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Not ready to retire, but Tom Coughlin still hates losing

Head coach Tom Coughlin of the New York

Head coach Tom Coughlin of the New York Giants walks on the field during warm ups prior to their game against the Washington Redskins at MetLife Stadium on Dec. 14, 2014, in East Rutherford, N.J. Credit: Getty Images / Jeff Zelevansky

PHOENIX - It's a rite of spring. The birds chirp, the grass grows, the flowers bloom, and Tom Coughlin is asked how much longer he plans on coaching.

He'll be 69 when the 2015 season begins, and he's the oldest head coach in the league. But so far, Coughlin's answer has not swayed from year to year.

"Will I know? People say 'You'll know,'" he said Wednesday at the NFL's annual meetings. "I know the other way right now."

Assuming it is he and not John Mara who has control over when his coaching career ends, Coughlin seemed to indicate that it will have little to do with what is happening on the field. That is to say, he has no plans to walk away if he were to win another Super Bowl. Nor did he indicate that he would throw in the towel if the losing got to be too much (although in that case it could become a Mara decision).

That's not to say the losing isn't getting to him. The Giants have had back-to-back sub-.500 seasons.

"How does it sit with me? It doesn't sit well," said Coughlin, who signed a one-year extension earlier this month. "It's very frustrating, very disappointing. Very difficult to live with quite frankly. The losses stay with you forever. That's where I am."

So what keeps him coming back?

"It's more the competitive aspect of not finalizing things," he said. "It's the nature of the disappointment and the competitiveness and wanting to do something about it, realizing the only place you can is on the field. You can't talk about it. You have to win on the field."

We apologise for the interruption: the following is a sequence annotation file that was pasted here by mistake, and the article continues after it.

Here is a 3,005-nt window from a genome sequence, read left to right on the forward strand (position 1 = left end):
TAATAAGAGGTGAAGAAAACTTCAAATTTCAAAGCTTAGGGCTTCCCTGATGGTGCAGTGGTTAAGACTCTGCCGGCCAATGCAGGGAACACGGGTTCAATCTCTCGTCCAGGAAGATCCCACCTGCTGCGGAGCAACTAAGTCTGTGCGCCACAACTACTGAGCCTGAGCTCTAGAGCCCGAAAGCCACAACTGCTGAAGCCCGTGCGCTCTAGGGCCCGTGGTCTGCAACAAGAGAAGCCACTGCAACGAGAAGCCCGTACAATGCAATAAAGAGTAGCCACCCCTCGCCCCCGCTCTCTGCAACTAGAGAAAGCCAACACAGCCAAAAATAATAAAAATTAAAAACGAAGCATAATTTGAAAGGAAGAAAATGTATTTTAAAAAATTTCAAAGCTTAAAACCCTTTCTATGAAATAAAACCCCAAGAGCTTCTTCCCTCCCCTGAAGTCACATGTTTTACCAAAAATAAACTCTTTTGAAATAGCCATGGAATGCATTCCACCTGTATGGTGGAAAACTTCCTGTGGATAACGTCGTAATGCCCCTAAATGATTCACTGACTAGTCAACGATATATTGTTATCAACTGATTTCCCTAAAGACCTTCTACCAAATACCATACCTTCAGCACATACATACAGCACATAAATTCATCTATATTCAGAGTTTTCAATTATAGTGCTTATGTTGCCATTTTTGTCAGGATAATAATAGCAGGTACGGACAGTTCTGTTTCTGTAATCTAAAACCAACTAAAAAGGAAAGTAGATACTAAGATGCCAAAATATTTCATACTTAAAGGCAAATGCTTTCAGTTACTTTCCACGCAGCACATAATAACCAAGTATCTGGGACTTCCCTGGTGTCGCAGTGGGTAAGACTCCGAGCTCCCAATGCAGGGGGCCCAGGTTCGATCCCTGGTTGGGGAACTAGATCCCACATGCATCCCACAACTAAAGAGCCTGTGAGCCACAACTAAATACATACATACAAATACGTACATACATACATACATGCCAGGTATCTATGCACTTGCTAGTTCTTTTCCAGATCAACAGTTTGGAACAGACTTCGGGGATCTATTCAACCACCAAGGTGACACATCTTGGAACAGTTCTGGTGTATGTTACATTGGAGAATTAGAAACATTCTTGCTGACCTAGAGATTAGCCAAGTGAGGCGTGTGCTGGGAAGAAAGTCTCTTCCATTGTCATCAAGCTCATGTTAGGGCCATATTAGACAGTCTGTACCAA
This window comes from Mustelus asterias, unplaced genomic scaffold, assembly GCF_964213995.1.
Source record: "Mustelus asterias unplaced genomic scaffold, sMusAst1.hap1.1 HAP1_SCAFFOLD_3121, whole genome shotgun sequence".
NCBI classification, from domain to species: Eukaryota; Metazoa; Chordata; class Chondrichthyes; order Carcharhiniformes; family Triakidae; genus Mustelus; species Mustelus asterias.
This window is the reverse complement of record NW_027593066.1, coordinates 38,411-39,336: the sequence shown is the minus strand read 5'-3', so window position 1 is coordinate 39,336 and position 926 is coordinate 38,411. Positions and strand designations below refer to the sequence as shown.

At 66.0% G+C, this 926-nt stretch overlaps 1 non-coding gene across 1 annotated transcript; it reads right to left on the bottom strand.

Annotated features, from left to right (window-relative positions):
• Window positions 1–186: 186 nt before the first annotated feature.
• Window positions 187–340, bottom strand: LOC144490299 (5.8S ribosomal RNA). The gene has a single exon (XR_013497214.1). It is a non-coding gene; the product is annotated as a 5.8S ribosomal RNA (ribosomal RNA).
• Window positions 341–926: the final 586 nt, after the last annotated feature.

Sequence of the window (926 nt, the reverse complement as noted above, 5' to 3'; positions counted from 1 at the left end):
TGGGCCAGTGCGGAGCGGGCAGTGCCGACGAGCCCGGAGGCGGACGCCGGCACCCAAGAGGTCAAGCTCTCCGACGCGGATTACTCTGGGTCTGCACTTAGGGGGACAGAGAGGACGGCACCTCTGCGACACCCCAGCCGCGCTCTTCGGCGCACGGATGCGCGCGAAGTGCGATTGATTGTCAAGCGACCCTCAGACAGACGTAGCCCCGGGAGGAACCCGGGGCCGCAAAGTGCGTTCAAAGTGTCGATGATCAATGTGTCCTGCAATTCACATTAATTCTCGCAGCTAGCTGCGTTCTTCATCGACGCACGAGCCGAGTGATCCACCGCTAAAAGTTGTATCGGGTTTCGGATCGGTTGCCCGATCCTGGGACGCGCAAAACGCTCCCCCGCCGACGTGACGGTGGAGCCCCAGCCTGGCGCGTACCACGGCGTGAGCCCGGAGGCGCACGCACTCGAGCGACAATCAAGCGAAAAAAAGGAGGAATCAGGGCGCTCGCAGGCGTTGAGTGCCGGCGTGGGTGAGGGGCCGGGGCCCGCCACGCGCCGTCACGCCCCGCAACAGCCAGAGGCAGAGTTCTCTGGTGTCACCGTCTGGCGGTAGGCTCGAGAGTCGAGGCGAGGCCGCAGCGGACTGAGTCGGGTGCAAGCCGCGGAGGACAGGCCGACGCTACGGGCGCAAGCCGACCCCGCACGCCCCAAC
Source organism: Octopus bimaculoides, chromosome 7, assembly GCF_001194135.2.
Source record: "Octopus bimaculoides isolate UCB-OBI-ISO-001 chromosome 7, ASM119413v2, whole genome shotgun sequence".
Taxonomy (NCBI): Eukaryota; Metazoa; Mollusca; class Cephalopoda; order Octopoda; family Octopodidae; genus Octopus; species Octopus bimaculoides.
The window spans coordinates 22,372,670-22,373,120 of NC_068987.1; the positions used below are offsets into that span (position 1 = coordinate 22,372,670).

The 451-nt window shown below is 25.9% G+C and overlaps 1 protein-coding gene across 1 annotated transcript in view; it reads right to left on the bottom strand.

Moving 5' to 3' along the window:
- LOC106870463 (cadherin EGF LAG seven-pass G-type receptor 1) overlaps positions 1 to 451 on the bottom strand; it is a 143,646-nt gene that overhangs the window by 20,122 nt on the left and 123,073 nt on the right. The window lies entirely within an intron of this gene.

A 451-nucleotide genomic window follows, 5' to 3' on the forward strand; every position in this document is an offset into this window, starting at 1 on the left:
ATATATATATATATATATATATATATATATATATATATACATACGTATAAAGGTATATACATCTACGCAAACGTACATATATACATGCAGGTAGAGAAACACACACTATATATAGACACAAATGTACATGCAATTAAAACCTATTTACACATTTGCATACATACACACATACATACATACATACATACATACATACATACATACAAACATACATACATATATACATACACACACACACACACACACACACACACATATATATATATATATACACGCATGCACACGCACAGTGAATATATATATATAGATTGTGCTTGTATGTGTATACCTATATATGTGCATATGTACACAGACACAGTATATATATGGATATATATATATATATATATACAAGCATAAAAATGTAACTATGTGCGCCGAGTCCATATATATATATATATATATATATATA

That doesn't mean there aren't headaches.

"Seeing things that quite frankly over the years we've been very good at not be very good now, it drives me nuts," he said. "Like why isn't our two-minute offense better than it is? We've been top of the league for years in that area."

And, he said, he is still bothered by not winning it all in 2008 with what was probably his best team.

"Am I upset about '08?" he asked. "Yeah. Yeah. I should be."

Coughlin's legacy with the Giants, were it to end now, would be difficult to parse. He's won two Super Bowls in 11 years, which likely will put him in the Hall of Fame one day. But he hasn't won a playoff game in any of the other nine. "We won a bunch of playoff games in those two years," he said. "All of them."

And he's missed the playoffs in five of the last six seasons.

In 2015, Coughlin will have a chance to add to that complex resume in one way or another. And if it is up to him, which way that is won't have any influence on a decision for 2016. Or 2017. Or beyond.

"I'm excited about what I do," he said.

So he'll keep doing it.

New York Sports